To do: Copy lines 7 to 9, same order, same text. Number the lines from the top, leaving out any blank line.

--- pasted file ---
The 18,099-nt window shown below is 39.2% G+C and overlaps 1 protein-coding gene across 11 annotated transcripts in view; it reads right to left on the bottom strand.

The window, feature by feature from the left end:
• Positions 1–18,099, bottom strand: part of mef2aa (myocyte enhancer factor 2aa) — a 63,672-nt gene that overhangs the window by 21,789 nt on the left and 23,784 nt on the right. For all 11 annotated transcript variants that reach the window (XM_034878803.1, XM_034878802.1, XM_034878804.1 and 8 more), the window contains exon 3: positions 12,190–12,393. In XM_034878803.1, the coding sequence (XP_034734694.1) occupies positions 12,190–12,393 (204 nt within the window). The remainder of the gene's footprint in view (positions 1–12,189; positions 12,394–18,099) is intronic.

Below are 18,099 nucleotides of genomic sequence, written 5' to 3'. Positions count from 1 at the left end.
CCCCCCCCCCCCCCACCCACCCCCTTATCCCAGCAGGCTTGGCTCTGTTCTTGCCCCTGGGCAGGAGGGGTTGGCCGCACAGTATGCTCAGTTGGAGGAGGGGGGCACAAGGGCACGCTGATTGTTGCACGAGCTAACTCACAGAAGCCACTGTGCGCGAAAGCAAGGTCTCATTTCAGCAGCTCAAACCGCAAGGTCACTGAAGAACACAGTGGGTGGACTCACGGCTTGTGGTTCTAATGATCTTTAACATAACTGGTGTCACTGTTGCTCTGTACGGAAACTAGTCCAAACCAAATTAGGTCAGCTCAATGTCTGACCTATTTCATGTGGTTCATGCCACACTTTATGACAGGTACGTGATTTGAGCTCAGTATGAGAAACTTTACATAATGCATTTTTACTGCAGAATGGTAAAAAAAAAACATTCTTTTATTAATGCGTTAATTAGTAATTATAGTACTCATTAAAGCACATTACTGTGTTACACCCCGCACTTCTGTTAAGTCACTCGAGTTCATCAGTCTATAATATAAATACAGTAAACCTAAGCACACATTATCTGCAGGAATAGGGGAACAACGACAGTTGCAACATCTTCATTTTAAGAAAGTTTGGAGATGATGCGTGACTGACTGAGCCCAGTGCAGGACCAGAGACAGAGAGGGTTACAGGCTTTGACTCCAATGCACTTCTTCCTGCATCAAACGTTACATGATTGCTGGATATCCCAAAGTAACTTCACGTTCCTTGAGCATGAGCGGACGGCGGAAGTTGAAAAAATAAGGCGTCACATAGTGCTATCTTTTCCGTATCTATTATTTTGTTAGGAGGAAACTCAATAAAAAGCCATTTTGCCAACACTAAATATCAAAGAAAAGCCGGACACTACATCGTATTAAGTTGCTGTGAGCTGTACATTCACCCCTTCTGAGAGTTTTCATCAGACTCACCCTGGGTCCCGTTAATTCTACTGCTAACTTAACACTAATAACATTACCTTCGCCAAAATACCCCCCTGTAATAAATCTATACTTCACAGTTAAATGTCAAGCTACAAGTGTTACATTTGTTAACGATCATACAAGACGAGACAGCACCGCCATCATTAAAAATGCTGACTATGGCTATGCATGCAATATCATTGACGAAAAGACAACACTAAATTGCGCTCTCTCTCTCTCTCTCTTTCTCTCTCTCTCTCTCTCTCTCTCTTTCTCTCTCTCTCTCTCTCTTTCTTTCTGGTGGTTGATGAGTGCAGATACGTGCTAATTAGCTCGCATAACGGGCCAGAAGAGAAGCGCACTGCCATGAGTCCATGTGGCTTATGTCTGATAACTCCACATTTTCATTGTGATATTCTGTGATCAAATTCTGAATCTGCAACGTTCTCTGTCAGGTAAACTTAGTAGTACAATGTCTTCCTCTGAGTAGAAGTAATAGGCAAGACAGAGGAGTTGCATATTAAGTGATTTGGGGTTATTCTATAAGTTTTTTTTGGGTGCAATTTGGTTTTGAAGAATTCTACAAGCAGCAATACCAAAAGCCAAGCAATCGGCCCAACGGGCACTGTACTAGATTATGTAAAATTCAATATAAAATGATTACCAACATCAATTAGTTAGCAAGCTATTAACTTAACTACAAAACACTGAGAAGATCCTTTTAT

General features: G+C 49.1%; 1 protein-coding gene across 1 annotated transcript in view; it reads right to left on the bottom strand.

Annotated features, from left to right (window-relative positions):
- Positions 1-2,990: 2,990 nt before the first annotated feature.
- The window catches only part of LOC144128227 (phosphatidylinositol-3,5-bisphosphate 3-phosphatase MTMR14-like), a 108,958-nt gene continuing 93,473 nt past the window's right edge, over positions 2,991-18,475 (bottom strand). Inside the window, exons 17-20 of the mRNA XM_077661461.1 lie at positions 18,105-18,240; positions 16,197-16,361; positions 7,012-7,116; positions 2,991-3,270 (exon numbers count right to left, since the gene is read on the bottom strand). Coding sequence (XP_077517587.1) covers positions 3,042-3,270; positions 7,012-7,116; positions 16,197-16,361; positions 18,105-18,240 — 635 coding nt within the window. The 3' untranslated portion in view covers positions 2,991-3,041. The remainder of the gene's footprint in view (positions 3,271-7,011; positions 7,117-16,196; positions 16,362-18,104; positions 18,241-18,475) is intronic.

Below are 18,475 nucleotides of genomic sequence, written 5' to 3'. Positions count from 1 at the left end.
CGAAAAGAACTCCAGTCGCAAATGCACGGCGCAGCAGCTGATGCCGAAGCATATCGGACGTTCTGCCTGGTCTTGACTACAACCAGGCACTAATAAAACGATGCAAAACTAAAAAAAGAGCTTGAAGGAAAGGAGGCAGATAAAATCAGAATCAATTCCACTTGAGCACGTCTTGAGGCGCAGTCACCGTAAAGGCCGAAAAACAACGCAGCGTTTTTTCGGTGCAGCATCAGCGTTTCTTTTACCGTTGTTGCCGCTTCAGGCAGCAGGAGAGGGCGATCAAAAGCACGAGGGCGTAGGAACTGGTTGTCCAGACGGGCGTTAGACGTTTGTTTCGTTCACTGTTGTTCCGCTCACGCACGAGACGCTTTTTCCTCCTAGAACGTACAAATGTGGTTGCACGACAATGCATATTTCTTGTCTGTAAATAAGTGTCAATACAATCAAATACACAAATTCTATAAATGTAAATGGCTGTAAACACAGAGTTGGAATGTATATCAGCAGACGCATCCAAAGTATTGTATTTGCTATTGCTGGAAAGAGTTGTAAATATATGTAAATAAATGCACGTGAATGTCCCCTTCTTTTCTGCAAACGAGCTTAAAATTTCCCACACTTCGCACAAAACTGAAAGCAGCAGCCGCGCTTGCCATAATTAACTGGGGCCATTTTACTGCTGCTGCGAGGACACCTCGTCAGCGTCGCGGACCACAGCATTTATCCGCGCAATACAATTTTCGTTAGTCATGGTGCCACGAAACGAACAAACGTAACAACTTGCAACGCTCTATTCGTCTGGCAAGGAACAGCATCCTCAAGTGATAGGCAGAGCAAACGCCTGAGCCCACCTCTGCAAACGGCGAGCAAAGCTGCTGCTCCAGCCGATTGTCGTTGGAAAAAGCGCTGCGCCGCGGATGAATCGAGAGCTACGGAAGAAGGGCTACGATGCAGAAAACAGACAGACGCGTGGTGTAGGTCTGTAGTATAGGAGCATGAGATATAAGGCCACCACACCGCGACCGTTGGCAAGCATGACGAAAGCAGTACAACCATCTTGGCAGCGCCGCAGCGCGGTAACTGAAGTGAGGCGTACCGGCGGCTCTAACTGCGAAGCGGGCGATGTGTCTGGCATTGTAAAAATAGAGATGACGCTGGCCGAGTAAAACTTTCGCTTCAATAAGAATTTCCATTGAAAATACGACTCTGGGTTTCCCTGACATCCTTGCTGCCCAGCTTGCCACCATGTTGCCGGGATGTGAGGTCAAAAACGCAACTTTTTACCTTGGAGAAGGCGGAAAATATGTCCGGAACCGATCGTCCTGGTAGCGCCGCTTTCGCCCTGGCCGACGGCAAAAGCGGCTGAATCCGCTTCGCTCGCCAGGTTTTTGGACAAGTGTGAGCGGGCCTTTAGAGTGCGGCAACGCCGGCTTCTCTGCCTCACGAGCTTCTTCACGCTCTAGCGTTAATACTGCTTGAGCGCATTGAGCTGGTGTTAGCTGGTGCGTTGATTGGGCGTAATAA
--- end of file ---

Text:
Annotated features, from left to right (window-relative positions):
- Positions 1-2,990: 2,990 nt before the first annotated feature.
- The window catches only part of LOC144128227 (phosphatidylinositol-3,5-bisphosphate 3-phosphatase MTMR14-like), a 108,958-nt gene continuing 93,473 nt past the window's right edge, over positions 2,991-18,475 (bottom strand). Inside the window, exons 17-20 of the mRNA XM_077661461.1 lie at positions 18,105-18,240; positions 16,197-16,361; positions 7,012-7,116; positions 2,991-3,270 (exon numbers count right to left, since the gene is read on the bottom strand). Coding sequence (XP_077517587.1) covers positions 3,042-3,270; positions 7,012-7,116; positions 16,197-16,361; positions 18,105-18,240 — 635 coding nt within the window. The 3' untranslated portion in view covers positions 2,991-3,041. The remainder of the gene's footprint in view (positions 3,271-7,011; positions 7,117-16,196; positions 16,362-18,104; positions 18,241-18,475) is intronic.